Encyclopedia o f Chicago
Entries : Nommo


The Bantu term nommo denotes the magical power of words to cause change, which was the purpose of Nommo, the journal of the Organization of Black American Culture (OBAC) Writer's Workshop. Founded in 1967 amidst artistic and social ferment, OBAC sought to create a forum for black artists, writers, and critics. The literary journal that emerged developed within a shared set of ideals, concerns, and communal values, as Nommo gave form and substance to a new revolutionary black aesthetic. Nearly every 1960s black Chicago poet also wrote prose, and felt compelled to address issues, to take a stand.

Led by seminal critic and thinker Hoyt W. Fuller, artists and writers such as Johari Amini, Carolyn Rodgers, Jamila-Ra, Jeff Donaldson, Randson Boykin, Walter Bradford, and others came together with the younger generation, including Nora Brooks Blakely, daughter of acclaimed poet Gwendolyn Brooks. Brooks herself lent her considerable literary resources and prestige to the group, and several figures later attracted national attention, including poets Sterling Plumpp, playwright Sandra Jackson-Opoku, and Haki Madhubuti (Don L. Lee), founder of the Third World Press. Meeting first in the historic South Side Community Art Center and the DuSable Museum, OBAC later settled into a home in the Abraham Lincoln Center. Nommo, like the civil rights movement, flourished throughout the next decade, bringing major figures like Amiri Baraka (LeRoi Jones) to Chicago as advisors. The Reagan years saw the waning of black artistic collectives throughout the United States, and Chicago was no exception, as Nommo closed its doors in 1987. An offshoot, Third World Press, continues to flourish, carrying on a rich legacy of bringing new and established African American writers to the public.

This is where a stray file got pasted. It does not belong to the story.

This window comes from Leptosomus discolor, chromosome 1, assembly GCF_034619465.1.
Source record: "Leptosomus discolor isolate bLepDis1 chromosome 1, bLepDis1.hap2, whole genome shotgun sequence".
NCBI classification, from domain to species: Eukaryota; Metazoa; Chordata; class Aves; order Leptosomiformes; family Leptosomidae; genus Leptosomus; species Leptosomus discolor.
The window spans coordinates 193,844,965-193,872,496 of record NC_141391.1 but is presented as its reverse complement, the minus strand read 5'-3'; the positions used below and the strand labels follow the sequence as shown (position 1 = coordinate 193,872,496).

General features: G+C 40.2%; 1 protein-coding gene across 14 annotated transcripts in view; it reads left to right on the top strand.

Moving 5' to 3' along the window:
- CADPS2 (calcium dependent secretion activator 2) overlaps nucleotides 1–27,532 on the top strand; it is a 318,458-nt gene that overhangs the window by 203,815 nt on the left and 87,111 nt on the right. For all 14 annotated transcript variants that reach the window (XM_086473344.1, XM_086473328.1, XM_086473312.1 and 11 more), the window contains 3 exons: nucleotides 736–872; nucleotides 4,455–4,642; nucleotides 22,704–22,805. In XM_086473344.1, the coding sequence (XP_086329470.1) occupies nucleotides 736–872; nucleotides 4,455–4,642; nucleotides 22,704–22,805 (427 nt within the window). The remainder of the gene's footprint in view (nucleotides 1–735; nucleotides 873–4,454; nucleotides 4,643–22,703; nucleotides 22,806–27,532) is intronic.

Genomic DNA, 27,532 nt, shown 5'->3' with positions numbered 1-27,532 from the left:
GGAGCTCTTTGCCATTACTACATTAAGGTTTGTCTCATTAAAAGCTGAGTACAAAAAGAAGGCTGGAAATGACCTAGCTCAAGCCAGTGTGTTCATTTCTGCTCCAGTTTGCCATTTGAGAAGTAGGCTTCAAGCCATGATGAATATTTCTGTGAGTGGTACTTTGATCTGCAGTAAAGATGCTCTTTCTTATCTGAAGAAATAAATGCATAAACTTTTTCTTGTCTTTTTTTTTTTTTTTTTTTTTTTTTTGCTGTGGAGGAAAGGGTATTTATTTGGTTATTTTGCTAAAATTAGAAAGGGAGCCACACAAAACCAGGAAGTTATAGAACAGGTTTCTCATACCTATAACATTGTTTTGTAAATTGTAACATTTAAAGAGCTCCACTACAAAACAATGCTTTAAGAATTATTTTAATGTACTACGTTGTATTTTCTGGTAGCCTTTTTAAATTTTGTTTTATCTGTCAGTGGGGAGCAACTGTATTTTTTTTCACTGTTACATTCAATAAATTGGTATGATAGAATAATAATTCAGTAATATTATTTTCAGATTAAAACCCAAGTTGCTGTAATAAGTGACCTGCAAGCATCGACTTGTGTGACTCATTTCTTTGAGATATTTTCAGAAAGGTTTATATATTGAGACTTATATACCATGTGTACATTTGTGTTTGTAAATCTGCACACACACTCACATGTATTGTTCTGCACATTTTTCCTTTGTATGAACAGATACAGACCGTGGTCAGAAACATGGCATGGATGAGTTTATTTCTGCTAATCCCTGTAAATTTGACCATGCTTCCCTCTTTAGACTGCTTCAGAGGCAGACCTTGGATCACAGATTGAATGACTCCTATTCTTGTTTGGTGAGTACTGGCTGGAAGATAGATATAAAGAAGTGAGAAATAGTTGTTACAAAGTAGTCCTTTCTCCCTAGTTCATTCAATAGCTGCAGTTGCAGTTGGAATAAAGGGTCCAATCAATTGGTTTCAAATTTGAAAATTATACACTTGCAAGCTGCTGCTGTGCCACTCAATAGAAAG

Andrews, William, Frances Foster, and Trudier Harris, eds. The Oxford Companion to African-American Literature. 1997.
Gates, Henry Louis, Jr., and Nellie McKay, eds. The Norton Anthology of African-American Literature. 1997.
Parks, Carole A., ed. Nommo: A Literary Legacy of Black Chicago (1967–1987). 1989.